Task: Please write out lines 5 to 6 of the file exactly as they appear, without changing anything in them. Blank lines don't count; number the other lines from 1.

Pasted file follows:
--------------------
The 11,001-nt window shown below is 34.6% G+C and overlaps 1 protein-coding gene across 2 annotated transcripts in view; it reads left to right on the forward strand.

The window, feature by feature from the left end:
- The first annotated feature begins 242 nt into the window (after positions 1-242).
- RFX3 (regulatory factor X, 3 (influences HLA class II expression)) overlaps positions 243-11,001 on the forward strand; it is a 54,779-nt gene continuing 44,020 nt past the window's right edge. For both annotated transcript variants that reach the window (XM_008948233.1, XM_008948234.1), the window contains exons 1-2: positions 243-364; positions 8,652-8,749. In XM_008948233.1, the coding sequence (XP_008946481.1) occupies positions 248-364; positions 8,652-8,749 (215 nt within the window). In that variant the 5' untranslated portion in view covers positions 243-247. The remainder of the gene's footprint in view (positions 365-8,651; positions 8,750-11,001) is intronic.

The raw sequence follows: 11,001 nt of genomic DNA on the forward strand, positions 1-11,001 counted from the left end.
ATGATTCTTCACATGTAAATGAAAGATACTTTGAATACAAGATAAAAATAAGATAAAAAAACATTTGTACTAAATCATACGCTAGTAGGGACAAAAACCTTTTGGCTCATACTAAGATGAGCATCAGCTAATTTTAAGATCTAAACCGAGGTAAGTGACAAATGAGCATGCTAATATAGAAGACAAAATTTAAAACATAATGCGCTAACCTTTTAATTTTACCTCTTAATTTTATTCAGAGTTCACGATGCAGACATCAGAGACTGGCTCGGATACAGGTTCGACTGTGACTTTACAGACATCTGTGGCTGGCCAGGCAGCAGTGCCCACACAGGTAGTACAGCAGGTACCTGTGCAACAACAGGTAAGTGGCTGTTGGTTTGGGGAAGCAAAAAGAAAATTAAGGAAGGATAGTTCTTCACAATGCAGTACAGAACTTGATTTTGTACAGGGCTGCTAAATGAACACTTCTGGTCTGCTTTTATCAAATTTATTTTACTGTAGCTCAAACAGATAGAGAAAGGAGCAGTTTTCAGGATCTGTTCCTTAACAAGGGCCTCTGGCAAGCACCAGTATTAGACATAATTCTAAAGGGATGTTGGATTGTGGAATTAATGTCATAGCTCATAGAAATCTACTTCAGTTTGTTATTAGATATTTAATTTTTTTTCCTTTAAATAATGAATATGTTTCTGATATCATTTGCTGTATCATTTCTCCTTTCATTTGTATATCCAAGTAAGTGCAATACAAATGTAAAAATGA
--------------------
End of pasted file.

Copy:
The raw sequence follows: 11,001 nt of genomic DNA on the forward strand, positions 1-11,001 counted from the left end.
ATGATTCTTCACATGTAAATGAAAGATACTTTGAATACAAGATAAAAATAAGATAAAAAAACATTTGTACTAAATCATACGCTAGTAGGGACAAAAACCTTTTGGCTCATACTAAGATGAGCATCAGCTAATTTTAAGATCTAAACCGAGGTAAGTGACAAATGAGCATGCTAATATAGAAGACAAAATTTAAAACATAATGCGCTAACCTTTTAATTTTACCTCTTAATTTTATTCAGAGTTCACGATGCAGACATCAGAGACTGGCTCGGATACAGGTTCGACTGTGACTTTACAGACATCTGTGGCTGGCCAGGCAGCAGTGCCCACACAGGTAGTACAGCAGGTACCTGTGCAACAACAGGTAAGTGGCTGTTGGTTTGGGGAAGCAAAAAGAAAATTAAGGAAGGATAGTTCTTCACAATGCAGTACAGAACTTGATTTTGTACAGGGCTGCTAAATGAACACTTCTGGTCTGCTTTTATCAAATTTATTTTACTGTAGCTCAAACAGATAGAGAAAGGAGCAGTTTTCAGGATCTGTTCCTTAACAAGGGCCTCTGGCAAGCACCAGTATTAGACATAATTCTAAAGGGATGTTGGATTGTGGAATTAATGTCATAGCTCATAGAAATCTACTTCAGTTTGTTATTAGATATTTAATTTTTTTTCCTTTAAATAATGAATATGTTTCTGATATCATTTGCTGTATCATTTCTCCTTTCATTTGTATATCCAAGTAAGTGCAATACAAATGTAAAAATGA